Doing things this way unlocks economic benefits by accelerating clinical trials and making them cheaper while allowing us to better understand cells and the function of the system in the patient, which makes for a better therapeutic when we actually develop it. It also spurs the development of other products or different uses of our products that may not have been possible if we were ordering a third-party cell bank. Mike (Leek) likes to joke that cells are sort of like teenagers: on some days, they wake up and they’re cranky, and on other days they wake up ready to go. You’re dealing with an organism more so than you are a chemistry. Outsourcing makes a lot of sense when it involves a chemical recipe, but cell therapy manufacturing requires a deep understanding of the actual cell itself, how it grows, when it’s at a point where you can freeze it, or when it's at the point where you should use it. And I think that Angela’s (Scott) expertise in GMP cell manufacturing and Mike’s expertise has driven us far in that regard.
BK: A company is only as good as its people, and we build our team on a really strong foundation. Mike and Angela have each been in cell therapy for about 40 years. Angela is the “mother god” — she’s actually known as that — and she grew the cells that became the first cloned animal. Mike was part of the team that discovered and named apoptosis.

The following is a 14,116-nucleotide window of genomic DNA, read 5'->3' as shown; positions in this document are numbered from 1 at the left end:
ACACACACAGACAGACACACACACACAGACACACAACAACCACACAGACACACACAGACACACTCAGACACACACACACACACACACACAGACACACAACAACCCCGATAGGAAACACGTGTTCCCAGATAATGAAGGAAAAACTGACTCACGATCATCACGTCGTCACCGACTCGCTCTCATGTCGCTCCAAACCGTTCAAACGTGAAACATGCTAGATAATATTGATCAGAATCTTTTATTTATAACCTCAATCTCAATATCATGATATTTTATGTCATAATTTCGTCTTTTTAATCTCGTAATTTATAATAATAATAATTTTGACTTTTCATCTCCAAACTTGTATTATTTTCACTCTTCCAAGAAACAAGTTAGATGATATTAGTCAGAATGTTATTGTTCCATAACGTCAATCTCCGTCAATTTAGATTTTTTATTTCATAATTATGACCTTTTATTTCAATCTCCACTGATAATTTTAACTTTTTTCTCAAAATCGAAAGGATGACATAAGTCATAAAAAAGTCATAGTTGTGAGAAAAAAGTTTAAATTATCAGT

They’ve also done a great job of building a team around them. Dr. Sebastian Wanless, our Senior Clinical Director, spent 20 years at BMS successfully running clinical trials on every single continent (except for Antarctica — it’s pretty hard to infuse a polar bear with a drug) and was the driving force behind the global clinical trials for retroviral AIDS treatments. Emilio Cosimo, our Product Development Manager, has done an incredible job over the last several years moving development forward in a number of areas and keeping focus not only on what we are doing today but what we will be doing 12, 24, 36, or 48 months down the road. I see my role as essentially a mouthpiece amplifying all the great things that all these other people are doing, and it makes my job easier that they are always able to answer my questions in plain, layman’s English so that I simply have to repeat it. Mike and Angela have done an incredible job of hiring the right people, training them, and putting them in the best position to succeed, allowing us to be really nimble and effective. We’re excited as a team to be moving forward on programs that will really help people, and that’s what drives us all.